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Despite increasing numbers of women entering federal politics, female MPs have failed to drive an agenda of social change in the Australian Parliament. This conclusion has been reached through a study of 13 male and 15 female current federal MPs, whose views were sought on their own experiences in parliament, and the way in which the institution operates and impacts on their lives. This was part of a research project which sought an explanation for the paucity of women MPs and ministers in the Australian Parliament after white Australian women have had more than 100 years of universal franchise and the right to stand for political office.
What the research discovered was that although more women are gracing its corridors the Australian Parliament remains a male-dominated institution, geared towards men with women still unable to gain access to key policy making areas or be seen as an integral part of the parliamentary process.
In the past, research has suggested that when more women entered parliament there would be a change in the policy making processes as well as more socially progressive policy, but despite the higher numbers of women being elected to the Australian Parliament such changes are yet to materialise.
The numbers of women entering politics might be growing but the institution itself still follows the same gendered organisational processes and practices and it is this which limits real gender equity in Australia's political life. Today, there are 37 women in the House of Representatives (24.7 per cent) and 27 women Senators from a total of 76 (35.5 per cent).
The Australian Parliament remains a gendered organisation. For example, there is a gendered division of labour. Men usually hold the “important” portfolios in areas associated with traditional definitions of masculinity (for example, finance, economics, defence) while women are allocated ministries seen to be consistent with normative definitions of femininity (for example, health and education).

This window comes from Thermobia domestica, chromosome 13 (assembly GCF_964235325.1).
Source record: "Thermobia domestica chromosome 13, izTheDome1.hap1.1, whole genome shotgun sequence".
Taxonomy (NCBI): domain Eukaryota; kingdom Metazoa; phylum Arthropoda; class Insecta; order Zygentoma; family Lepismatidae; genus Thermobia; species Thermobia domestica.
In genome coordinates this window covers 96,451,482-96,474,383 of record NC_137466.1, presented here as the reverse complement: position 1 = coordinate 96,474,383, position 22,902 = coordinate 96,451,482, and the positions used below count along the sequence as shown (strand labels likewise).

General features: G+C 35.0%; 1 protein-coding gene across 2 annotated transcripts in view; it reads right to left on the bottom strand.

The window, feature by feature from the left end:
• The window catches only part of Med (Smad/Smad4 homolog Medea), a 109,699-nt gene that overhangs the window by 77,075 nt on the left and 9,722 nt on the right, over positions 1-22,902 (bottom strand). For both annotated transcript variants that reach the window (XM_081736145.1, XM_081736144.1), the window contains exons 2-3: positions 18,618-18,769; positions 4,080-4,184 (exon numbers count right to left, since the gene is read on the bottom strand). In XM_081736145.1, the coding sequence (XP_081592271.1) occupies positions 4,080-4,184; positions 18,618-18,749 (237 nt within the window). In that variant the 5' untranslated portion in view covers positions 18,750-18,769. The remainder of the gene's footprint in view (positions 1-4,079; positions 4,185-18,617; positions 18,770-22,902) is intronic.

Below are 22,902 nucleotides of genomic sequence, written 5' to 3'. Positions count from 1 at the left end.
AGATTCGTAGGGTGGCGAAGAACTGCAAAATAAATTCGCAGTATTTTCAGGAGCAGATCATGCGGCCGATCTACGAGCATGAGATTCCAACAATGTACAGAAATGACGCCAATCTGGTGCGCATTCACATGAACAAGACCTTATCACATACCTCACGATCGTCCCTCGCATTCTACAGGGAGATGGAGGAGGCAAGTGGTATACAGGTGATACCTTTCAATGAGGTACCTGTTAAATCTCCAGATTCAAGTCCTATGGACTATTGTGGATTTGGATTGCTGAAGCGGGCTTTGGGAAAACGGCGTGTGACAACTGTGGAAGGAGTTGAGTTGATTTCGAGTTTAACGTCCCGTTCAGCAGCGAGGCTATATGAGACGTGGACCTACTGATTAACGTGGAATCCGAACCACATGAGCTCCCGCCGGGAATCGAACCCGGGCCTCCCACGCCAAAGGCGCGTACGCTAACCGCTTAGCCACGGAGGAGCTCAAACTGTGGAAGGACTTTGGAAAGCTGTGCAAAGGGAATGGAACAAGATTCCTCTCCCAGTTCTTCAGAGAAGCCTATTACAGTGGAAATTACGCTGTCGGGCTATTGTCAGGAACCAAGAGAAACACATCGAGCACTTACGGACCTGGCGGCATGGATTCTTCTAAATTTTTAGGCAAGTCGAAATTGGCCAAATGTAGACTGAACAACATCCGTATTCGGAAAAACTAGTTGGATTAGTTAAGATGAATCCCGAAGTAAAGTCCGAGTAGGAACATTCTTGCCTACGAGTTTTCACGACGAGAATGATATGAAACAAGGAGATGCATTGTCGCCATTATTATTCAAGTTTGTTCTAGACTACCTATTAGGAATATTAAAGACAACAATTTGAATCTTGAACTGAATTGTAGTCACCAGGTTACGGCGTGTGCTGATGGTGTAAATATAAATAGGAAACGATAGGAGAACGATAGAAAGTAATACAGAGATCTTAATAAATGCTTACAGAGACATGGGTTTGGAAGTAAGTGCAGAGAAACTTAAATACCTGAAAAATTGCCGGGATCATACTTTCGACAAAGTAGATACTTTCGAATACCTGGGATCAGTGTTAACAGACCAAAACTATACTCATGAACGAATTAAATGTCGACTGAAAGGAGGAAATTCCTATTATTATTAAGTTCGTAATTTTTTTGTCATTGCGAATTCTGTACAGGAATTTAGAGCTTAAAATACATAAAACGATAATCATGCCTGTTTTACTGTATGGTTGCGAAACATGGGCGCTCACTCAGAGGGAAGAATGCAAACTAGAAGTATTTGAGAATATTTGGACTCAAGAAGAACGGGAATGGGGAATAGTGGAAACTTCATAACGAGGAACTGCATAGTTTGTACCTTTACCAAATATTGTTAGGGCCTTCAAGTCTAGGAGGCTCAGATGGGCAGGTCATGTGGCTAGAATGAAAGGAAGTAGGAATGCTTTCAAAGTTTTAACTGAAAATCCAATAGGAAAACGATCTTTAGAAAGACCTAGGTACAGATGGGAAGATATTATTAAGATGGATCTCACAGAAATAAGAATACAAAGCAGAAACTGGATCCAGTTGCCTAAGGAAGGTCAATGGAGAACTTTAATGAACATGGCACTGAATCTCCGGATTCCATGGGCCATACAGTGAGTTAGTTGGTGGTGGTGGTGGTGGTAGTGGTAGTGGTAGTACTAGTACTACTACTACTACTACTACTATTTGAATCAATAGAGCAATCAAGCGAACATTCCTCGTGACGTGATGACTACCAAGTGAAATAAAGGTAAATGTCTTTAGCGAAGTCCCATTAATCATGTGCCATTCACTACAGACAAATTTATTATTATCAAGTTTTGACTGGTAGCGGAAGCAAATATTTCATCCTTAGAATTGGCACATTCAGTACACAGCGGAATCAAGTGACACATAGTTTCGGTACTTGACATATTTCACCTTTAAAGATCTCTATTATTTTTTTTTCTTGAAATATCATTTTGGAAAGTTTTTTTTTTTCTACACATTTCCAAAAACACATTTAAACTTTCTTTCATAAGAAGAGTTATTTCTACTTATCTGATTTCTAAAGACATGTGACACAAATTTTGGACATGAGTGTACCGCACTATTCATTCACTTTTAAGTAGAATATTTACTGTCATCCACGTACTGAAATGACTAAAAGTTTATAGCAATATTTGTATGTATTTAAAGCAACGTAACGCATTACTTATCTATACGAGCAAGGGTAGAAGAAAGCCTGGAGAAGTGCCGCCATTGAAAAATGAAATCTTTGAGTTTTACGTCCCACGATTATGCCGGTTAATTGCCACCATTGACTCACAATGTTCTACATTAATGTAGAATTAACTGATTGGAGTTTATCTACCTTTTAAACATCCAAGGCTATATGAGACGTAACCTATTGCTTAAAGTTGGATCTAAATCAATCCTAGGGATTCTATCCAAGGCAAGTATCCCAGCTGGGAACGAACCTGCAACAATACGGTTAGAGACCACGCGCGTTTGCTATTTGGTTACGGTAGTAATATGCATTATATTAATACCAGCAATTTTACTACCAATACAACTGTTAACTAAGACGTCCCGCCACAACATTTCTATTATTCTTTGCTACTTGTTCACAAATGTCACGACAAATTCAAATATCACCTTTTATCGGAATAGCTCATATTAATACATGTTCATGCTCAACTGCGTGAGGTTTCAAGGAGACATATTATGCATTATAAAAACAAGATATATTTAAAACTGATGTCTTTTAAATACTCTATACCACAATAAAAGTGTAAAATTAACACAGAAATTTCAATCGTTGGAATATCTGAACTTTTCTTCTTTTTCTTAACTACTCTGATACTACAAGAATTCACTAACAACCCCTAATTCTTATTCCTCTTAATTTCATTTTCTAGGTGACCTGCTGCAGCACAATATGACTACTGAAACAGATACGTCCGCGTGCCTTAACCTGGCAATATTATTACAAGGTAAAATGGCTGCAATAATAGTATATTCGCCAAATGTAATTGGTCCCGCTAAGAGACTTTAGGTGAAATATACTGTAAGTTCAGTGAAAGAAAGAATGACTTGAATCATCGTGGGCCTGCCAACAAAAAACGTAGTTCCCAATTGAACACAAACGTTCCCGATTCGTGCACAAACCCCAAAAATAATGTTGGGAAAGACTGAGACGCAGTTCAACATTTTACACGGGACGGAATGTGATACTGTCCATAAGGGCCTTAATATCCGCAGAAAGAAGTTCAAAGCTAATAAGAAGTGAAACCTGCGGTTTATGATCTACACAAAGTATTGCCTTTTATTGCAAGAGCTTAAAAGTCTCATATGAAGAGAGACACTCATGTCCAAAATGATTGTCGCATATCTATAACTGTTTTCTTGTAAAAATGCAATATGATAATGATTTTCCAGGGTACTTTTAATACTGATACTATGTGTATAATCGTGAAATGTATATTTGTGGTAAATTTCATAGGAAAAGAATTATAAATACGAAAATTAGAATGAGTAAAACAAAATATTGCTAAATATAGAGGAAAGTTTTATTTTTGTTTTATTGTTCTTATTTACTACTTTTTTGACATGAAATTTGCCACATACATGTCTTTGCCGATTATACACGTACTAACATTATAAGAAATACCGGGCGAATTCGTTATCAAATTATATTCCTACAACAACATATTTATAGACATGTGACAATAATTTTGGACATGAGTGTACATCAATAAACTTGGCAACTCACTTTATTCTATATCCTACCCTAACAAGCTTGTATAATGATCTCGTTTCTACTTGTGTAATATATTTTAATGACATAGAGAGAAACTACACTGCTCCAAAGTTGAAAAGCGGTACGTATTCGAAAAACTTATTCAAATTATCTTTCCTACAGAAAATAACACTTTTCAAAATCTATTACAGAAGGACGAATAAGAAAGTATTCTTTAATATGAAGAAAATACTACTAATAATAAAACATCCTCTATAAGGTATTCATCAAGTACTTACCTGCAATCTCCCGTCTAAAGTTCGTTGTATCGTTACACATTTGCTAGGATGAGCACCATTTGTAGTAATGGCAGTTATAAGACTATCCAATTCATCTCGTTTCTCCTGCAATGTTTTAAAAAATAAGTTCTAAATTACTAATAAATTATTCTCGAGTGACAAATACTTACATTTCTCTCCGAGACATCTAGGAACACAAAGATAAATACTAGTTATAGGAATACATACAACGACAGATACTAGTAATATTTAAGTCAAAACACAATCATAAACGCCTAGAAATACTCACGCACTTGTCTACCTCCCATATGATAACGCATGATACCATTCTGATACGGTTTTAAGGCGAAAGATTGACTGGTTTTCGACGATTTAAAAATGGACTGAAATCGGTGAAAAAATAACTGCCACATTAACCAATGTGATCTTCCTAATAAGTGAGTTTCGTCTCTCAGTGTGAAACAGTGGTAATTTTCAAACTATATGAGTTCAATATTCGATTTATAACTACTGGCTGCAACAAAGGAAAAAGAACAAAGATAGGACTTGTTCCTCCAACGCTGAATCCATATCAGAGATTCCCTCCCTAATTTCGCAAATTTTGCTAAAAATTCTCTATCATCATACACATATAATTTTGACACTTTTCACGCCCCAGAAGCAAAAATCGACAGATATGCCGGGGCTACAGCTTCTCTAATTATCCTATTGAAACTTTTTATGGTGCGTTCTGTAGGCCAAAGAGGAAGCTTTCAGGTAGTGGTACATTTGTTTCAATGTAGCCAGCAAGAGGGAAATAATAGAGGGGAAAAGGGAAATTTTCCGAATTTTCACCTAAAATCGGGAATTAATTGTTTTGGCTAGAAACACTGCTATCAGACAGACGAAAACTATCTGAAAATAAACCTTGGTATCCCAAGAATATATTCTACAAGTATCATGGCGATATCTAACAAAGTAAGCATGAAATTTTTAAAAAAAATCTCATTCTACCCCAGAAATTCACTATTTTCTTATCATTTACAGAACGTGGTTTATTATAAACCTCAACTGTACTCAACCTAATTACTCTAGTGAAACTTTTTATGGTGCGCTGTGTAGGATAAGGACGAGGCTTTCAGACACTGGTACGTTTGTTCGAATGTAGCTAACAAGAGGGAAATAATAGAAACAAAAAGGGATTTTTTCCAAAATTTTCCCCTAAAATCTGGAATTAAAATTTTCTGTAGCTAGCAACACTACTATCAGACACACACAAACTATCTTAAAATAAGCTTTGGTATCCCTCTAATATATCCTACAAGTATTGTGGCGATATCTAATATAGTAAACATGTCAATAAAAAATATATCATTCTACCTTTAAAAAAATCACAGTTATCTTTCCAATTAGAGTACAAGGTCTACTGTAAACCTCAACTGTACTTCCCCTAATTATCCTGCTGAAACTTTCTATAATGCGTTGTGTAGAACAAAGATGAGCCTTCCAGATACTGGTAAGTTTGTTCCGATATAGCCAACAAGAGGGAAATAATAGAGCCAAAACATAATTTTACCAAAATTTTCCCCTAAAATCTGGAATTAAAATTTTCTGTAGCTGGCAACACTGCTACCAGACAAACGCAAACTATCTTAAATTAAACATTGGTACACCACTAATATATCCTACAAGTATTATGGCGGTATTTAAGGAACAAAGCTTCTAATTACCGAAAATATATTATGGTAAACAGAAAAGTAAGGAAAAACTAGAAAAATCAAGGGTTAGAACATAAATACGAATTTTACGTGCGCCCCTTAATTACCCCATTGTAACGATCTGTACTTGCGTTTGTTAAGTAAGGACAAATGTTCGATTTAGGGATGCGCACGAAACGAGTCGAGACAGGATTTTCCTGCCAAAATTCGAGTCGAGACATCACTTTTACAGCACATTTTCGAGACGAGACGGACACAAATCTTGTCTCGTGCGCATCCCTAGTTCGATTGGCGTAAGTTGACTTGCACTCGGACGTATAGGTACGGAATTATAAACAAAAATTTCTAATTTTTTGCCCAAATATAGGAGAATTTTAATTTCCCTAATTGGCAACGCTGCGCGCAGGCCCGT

Additional evidence of the gendering of political labour was provided by interviewees in terms of committee representation. They explained that some committees, such as those responsible for foreign affairs, economic and financial matters, and security and terrorism issues, have a higher status and profile than others. Typically, men dominate these higher status committees. Women who have been successful in attaining membership of such committees have faced significant challenges, as one female MP explained:
“When I came into parliament I was told forget it. ‘You can't get on that. You haven't been here long enough.’ What's long enough? ‘Oh three terms.’ So, I thought okay. I decided I was going to go for that committee because I had done a fair bit of work in the area in my first term. I worked out what I had to do and of course there were more people nominated than positions ... my view was that I'm not budging. I wasn't going to budge. I said, ‘I'm sorry there is not enough women on this committee. I have a proven track record in this and am interested in it. I want to be on this committee and I will not withdraw.’”
By attaining membership of this economically focused committee, this female MP has positioned herself, in the words of a male colleague, “where the power lies”. As a long-term male member observed, in the contemporary parliament, power is held by those who “lead the economic debates”, and that further, “there are almost no women who do that”. Instead, women are more typically found on committees which represent traditionally feminised interests and issues such as health, education and welfare. Importantly, these issues and the skills and knowledge associated with them are viewed as less prestigious and powerful.